Architecture in perfect balance with Nature
Last week a series of photos start appearing in the “architecture media world” that were quite impressive. The first “Squish Studio”: advertised as the ultimate hipster shack, a small artist studio with sharp geometry in the middle of nowhere. This nowhere is Fogo Island in Canada and it is breath taking. I couldn’t stop looking at that small building wondering how it was possible to build in such a natural area and, at the same time, how I envied that hipster guy!
Few days later, another news “Bridge Studio” by the same architecture office, the same location, the same geometric simplicity melting into the overwhelming landscape. I thought to myself, this can’t be a coincidence! This architect is way too lucky and Fogo Islands are insane for allowing such nature invasion by construction!
And here goes my first argument: the problem with media, is that you can’t trust everything you ear or see… Like Winy Maas (the M from MVRDV) said the other day in an interview, the Internet is great, but it certainly is not enough, go to libraries do real research…He is absolutely right, if I hadn’t look for more information I would still be making stupid comments in architecture websites about this work. Instead, I went to look for information about the architecture office – Saunders Architecture (still in the Internet yes, but in this case is perfectly justifiable) and discover that there is a logic for these projects, presented in separate, but actually part of a whole, a bigger picture:
The Shorefast Foundation and the Fogo Island Arts Corporation has commissioned Todd Saunders to design a series of six artists’ studios on various Fogo Island locations. The organization is committed to preserving the Islanders’ traditions and aims at rejuvenating the island through the arts and culture.
The architecture office has only released 4 of the 6 projects commissioned but, I can already say, that I think these guys made a magnificent work. Unlike what many think, I believe it is quite complicated to intervene in places with such natural magnitude, nature has this ability to make you feel small and insignificant and it’s very easy for architects to get lost in their egos and freak out and block or try to stand out, when you have to instead embrace you’re surroundings with humbleness.
The projects clearly share the same conceptual approach – clear geometries, use of natural materials, color contrast – but they explore that concept in various ways, transforming it into a very interesting formal exploration. As you look at the different projects, they are different but simultaneously familiar and this is what makes then so interesting.
They blend with its surroundings independently of the different shapes testifies that is not about form, is always about intent, conceptual approach.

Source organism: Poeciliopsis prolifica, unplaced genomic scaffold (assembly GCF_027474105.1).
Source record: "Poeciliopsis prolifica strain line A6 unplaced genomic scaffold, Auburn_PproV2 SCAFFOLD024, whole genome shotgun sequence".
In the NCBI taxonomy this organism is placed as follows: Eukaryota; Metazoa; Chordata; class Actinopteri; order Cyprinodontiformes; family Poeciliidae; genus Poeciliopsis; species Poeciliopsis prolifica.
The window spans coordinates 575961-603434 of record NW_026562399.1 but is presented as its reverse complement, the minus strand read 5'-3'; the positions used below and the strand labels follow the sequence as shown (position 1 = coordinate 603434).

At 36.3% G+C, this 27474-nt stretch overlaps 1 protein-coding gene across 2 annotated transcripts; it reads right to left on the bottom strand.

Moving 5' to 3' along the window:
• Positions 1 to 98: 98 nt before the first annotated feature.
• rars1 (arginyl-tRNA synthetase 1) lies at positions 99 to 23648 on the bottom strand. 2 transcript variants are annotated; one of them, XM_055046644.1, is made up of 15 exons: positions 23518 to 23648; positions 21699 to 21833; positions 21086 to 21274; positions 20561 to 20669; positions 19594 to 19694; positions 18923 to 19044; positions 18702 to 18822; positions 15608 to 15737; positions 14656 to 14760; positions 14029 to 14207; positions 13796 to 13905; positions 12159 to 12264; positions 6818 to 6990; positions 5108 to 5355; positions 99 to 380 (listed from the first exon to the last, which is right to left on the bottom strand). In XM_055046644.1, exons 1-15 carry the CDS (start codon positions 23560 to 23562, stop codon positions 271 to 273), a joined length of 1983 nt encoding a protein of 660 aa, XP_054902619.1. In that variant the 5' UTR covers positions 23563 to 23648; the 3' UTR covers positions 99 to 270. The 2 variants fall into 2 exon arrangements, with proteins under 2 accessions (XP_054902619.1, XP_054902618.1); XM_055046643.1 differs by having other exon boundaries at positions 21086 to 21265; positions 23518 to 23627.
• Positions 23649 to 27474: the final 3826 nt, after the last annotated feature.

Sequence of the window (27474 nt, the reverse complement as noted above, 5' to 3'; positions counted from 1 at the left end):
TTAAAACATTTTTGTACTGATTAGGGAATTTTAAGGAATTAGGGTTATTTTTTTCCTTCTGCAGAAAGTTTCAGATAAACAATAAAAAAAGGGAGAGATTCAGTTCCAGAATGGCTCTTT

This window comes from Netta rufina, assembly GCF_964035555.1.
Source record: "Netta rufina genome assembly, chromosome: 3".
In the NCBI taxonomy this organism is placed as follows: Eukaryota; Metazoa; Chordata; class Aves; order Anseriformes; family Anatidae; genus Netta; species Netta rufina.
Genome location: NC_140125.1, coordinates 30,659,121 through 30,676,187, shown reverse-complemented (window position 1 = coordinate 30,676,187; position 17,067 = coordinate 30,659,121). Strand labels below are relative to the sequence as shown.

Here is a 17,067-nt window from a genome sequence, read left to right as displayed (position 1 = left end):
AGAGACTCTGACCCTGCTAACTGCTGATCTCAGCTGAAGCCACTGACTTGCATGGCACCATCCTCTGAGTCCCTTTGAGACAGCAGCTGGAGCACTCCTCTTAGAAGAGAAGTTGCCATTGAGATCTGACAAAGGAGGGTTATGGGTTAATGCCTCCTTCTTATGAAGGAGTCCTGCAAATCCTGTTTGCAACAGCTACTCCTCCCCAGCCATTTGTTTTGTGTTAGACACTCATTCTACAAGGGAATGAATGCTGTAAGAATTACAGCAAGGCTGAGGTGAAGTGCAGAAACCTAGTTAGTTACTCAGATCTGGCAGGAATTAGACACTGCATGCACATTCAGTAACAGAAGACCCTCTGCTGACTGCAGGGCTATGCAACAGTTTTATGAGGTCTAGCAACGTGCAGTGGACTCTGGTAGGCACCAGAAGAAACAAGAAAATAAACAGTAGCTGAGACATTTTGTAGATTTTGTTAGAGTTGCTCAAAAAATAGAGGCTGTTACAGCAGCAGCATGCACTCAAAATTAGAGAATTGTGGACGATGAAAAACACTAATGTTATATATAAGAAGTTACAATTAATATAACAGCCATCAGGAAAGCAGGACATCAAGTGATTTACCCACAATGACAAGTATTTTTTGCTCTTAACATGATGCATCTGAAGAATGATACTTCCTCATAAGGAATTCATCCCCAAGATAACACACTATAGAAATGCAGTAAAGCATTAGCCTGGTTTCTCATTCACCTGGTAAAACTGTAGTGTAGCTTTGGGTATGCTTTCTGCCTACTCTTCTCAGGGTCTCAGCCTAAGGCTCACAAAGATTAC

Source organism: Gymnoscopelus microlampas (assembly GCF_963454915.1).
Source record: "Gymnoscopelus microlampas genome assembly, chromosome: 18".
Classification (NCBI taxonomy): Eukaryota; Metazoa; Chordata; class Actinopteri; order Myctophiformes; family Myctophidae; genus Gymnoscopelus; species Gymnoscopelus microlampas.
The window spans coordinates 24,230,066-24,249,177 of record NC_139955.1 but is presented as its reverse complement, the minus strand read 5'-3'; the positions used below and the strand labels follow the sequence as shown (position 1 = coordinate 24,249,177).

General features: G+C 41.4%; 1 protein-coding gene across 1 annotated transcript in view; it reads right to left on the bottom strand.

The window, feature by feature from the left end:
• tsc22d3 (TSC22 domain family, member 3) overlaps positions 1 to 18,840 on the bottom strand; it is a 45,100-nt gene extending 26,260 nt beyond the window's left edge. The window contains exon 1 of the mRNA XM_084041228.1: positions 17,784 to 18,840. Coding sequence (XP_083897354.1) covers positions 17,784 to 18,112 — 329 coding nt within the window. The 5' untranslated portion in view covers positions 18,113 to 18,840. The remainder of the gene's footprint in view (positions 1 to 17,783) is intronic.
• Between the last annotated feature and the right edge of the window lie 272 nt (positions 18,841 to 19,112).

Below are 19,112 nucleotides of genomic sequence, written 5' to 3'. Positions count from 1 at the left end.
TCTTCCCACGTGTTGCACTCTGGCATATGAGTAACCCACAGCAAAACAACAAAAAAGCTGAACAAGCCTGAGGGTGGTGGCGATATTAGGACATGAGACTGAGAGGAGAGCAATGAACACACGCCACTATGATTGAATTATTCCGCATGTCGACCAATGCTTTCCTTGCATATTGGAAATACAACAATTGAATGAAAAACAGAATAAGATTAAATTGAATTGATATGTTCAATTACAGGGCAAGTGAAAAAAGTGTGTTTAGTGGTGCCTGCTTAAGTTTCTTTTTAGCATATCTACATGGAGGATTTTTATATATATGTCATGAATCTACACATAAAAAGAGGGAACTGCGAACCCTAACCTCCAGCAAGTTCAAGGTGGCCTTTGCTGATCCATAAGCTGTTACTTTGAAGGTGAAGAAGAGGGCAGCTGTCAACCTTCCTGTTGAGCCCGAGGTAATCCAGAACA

I can’t recall seeing such beautiful marriage between construction and nature, and makes me reflect on how architecture is much more then the array of technology and engineering on sustainability that we see on headline everyday. I must confess the silent rejoice of seeing again architecture at its pure essence, just being itself, nothing more, nothing else.
My second argument is: I’m quite pleased to know that there are places on earth where people realize how small interventions dedicated to art and culture can help revitalize urban life as well as ensure the maintenance of ecological systems.
I have made proposals of this kind in 2 architectural competitions in Portugal that were, in both times, considered inadequate to construct in natural areas and uninteresting (not appealing to the general public). Yet I always believed that one way to ensure the maintenance of fragile ecosystems and their balance with urbanized areas is to use them as places for education and awareness of locals and tourists, and that the best way to do that is to provide non-invasive structures that allow people to experience nature, to learn about it.
Because, most people that live in cities, may not care about nature sustainability because they don’t see it (running in Central Park is not the same as hiking at Fogo Island Shore lune). I believe that, in most case, when people have the chance to be surrounded by natural landscapes they truly learn to appreciate and respect our natural world in a all new way.
It’s strange to me that in a country where people are so close to the sea and river and their surrounding eco-systems there is still this traditional idea, that nature is experienced in urban parks, in the beach in the urban track of the river course while natural areas or eco-systems are to be left “alone” with no construction, no people, no man interventions (even if he is intervening anyway, just not with construction). We can only admire nature from distance or on artificially created natural areas near urban areas. Curiously enough, it seems to be acceptable to have that approach in the middle of nowhere, where you have to drive for hours to reach…it seems that in most cases architecture blends with nature, nature cannot blend with architecture!